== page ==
Document Detail

Unilateral sudden hearing loss as the first presenting symptom of moyamoya disease.
MedLine Citation:
PMID:  23318042     Owner:  NLM     Status:  Publisher    
Objective: We describe a rare case of sudden onset of unilateral sensorineural hearing loss occurring as the first symptom of moyamoya disease, which is characterised by progressive stenosis of the intracranial internal carotid arteries and their proximal anterior cerebral arteries and middle cerebral arteries. Method: Case report and review of the world literature regarding moyamoya disease with hearing loss. Results: The reported patient had moyamoya disease that initially presented as sudden, unilateral sensorineural hearing loss. Magnetic resonance imaging showed occlusion of the anterior cerebral, middle cerebral and distal internal carotid arteries bilaterally. The possible mechanism of this patient's sudden sensorineural hearing loss may have been vascular occlusion resulting from thrombotic narrowing or blockage by plaque. Conclusion: The described patient represents the first reported case of sudden onset, unilateral sensorineural hearing loss occurring as the first symptom of moyamoya disease. The possibility of a vascular lesion such as moyamoya disease should be considered in patients with sudden sensorineural hearing loss, especially children, young adults and Asian patients. Due to this disease's poor outcome, early diagnosis and treatment are important to prevent stroke.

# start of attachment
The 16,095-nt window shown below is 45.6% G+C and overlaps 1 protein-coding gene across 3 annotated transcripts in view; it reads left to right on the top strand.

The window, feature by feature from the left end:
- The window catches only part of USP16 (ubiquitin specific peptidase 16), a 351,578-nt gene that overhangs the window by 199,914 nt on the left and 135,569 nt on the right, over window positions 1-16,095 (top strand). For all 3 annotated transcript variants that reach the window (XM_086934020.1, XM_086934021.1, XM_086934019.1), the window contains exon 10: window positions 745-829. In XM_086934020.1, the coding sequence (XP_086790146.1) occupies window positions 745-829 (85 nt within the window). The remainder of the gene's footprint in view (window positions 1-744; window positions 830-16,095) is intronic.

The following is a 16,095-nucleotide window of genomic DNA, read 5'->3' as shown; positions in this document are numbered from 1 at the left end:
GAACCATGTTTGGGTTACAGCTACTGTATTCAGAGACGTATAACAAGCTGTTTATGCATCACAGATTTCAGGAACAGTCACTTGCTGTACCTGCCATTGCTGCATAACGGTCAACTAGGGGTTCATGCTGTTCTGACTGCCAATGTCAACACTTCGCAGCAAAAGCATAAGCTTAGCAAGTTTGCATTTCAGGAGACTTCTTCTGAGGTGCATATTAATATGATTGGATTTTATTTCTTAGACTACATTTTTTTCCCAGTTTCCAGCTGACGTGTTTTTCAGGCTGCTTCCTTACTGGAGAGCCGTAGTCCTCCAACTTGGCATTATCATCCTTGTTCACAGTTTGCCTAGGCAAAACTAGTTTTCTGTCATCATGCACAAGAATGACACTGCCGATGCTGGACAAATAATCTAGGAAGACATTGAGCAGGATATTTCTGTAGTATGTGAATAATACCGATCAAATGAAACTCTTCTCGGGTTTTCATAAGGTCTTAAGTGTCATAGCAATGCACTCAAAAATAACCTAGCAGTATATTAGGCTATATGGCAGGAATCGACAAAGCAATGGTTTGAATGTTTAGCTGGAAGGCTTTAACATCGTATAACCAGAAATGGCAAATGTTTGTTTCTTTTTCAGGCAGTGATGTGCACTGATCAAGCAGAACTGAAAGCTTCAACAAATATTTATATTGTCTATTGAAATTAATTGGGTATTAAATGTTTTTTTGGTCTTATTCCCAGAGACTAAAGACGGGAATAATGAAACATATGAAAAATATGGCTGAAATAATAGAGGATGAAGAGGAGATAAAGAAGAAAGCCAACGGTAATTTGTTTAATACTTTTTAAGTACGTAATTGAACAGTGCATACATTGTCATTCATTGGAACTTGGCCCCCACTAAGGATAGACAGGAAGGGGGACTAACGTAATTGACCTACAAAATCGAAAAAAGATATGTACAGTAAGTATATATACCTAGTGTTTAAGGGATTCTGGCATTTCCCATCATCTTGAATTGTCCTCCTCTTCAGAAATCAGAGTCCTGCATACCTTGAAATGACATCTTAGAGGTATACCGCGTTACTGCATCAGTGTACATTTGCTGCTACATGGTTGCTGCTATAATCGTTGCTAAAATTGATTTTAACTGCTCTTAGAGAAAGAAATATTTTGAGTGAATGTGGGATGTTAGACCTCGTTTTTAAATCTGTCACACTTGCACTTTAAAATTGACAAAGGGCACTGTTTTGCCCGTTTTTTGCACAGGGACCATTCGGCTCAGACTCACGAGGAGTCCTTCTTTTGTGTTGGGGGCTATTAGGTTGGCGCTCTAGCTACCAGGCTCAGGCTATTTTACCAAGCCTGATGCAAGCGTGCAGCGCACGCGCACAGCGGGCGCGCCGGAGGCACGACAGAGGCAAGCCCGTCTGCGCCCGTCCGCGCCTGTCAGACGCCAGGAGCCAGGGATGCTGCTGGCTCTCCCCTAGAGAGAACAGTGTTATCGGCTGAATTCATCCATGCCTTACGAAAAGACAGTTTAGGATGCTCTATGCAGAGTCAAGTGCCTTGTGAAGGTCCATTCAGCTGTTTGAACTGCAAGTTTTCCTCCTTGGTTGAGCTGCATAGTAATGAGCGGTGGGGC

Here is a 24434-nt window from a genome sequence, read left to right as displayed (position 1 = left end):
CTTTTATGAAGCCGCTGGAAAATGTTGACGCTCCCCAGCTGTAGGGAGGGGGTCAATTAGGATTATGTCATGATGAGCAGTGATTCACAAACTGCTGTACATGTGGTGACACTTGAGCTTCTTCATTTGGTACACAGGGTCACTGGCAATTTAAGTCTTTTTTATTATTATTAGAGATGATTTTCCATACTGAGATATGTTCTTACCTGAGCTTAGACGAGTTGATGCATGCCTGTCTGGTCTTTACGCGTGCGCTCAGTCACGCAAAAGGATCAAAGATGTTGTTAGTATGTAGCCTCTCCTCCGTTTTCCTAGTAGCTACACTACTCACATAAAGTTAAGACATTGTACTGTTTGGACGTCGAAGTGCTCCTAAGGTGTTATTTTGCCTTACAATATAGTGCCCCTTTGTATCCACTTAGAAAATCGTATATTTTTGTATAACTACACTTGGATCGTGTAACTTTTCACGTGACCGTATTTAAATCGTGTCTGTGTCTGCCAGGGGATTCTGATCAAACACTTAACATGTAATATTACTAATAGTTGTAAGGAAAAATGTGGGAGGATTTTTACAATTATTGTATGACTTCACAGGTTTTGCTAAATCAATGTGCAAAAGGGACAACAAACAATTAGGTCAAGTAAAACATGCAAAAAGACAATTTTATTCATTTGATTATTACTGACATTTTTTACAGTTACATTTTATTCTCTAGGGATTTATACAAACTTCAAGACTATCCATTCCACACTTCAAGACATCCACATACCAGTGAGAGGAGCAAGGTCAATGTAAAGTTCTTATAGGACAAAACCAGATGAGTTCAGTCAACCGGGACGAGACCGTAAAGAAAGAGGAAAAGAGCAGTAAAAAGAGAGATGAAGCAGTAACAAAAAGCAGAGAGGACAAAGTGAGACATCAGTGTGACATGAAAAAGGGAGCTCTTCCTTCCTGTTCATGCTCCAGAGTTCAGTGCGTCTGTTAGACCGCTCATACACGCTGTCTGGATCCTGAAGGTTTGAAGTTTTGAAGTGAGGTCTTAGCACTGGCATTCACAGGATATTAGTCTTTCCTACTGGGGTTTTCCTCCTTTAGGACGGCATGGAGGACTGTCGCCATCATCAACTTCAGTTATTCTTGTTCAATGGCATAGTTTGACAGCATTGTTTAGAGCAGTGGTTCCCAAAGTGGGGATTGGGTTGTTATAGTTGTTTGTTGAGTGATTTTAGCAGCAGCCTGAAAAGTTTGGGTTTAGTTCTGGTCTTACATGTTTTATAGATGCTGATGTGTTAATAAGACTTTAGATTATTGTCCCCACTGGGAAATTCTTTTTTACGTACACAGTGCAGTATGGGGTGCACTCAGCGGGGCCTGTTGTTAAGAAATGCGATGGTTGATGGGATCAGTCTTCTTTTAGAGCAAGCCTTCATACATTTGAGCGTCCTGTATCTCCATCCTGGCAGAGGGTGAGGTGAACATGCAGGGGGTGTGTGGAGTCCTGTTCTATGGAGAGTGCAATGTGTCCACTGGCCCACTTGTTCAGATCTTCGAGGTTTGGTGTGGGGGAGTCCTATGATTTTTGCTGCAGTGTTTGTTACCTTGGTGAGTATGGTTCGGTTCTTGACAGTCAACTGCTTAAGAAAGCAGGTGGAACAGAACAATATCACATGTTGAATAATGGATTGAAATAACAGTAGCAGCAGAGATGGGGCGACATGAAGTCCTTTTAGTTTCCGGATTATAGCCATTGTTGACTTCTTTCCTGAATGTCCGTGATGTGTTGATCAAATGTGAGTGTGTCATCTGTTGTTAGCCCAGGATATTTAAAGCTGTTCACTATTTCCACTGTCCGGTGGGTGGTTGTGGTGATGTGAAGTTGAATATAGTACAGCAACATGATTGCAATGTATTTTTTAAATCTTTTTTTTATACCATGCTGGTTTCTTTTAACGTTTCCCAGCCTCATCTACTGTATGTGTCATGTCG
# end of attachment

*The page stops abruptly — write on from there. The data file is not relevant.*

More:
L-S Tseng; S-D Luo
Publication Detail:
Type:  JOURNAL ARTICLE     Date:  2013-1-15
Journal Detail:
Title:  The Journal of laryngology and otology     Volume:  -     ISSN:  1748-5460     ISO Abbreviation:  J Laryngol Otol     Publication Date:  2013 Jan 
Date Detail:
Created Date:  2013-1-15     Completed Date:  -     Revised Date:  -    
Medline Journal Info:
Nlm Unique ID:  8706896     Medline TA:  J Laryngol Otol     Country:  -    
Other Details:
Languages:  ENG     Pagination:  1-4     Citation Subset:  -    
Department of Otolaryngology, Kaohsiung Chang Gung Memorial Hospital and Chang Gung University College of Medicine, Kaohsiung, Taiwan.
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